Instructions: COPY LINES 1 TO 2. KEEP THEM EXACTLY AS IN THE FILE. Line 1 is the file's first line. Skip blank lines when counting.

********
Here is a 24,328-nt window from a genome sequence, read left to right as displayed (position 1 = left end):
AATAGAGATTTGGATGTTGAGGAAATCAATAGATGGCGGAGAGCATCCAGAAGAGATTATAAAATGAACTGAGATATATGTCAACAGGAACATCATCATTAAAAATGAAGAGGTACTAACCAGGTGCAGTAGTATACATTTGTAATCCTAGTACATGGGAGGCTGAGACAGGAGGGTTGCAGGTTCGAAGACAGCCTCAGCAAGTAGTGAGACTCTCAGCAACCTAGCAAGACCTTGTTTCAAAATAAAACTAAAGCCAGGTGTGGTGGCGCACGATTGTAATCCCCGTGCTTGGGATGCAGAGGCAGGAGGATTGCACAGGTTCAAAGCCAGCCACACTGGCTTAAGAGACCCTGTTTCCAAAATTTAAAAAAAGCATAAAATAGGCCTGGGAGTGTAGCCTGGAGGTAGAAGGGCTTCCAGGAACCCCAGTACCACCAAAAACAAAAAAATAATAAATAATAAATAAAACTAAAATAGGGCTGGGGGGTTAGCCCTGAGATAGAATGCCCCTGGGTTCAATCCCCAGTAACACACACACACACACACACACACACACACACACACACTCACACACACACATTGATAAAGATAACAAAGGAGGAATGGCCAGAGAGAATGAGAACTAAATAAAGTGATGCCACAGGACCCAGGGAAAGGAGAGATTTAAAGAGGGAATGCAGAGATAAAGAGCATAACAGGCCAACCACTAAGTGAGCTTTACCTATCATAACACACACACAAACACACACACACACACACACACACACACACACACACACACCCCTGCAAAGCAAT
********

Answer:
Here is a 24,328-nt window from a genome sequence, read left to right as displayed (position 1 = left end):
AATAGAGATTTGGATGTTGAGGAAATCAATAGATGGCGGAGAGCATCCAGAAGAGATTATAAAATGAACTGAGATATATGTCAACAGGAACATCATCATTAAAAATGAAGAGGTACTAACCAGGTGCAGTAGTATACATTTGTAATCCTAGTACATGGGAGGCTGAGACAGGAGGGTTGCAGGTTCGAAGACAGCCTCAGCAAGTAGTGAGACTCTCAGCAACCTAGCAAGACCTTGTTTCAAAATAAAACTAAAGCCAGGTGTGGTGGCGCACGATTGTAATCCCCGTGCTTGGGATGCAGAGGCAGGAGGATTGCACAGGTTCAAAGCCAGCCACACTGGCTTAAGAGACCCTGTTTCCAAAATTTAAAAAAAGCATAAAATAGGCCTGGGAGTGTAGCCTGGAGGTAGAAGGGCTTCCAGGAACCCCAGTACCACCAAAAACAAAAAAATAATAAATAATAAATAAAACTAAAATAGGGCTGGGGGGTTAGCCCTGAGATAGAATGCCCCTGGGTTCAATCCCCAGTAACACACACACACACACACACACACACACACACACACACTCACACACACACATTGATAAAGATAACAAAGGAGGAATGGCCAGAGAGAATGAGAACTAAATAAAGTGATGCCACAGGACCCAGGGAAAGGAGAGATTTAAAGAGGGAATGCAGAGATAAAGAGCATAACAGGCCAACCACTAAGTGAGCTTTACCTATCATAACACACACACAAACACACACACACACACACACACACACACACACACACACACCCCTGCAAAGCAAT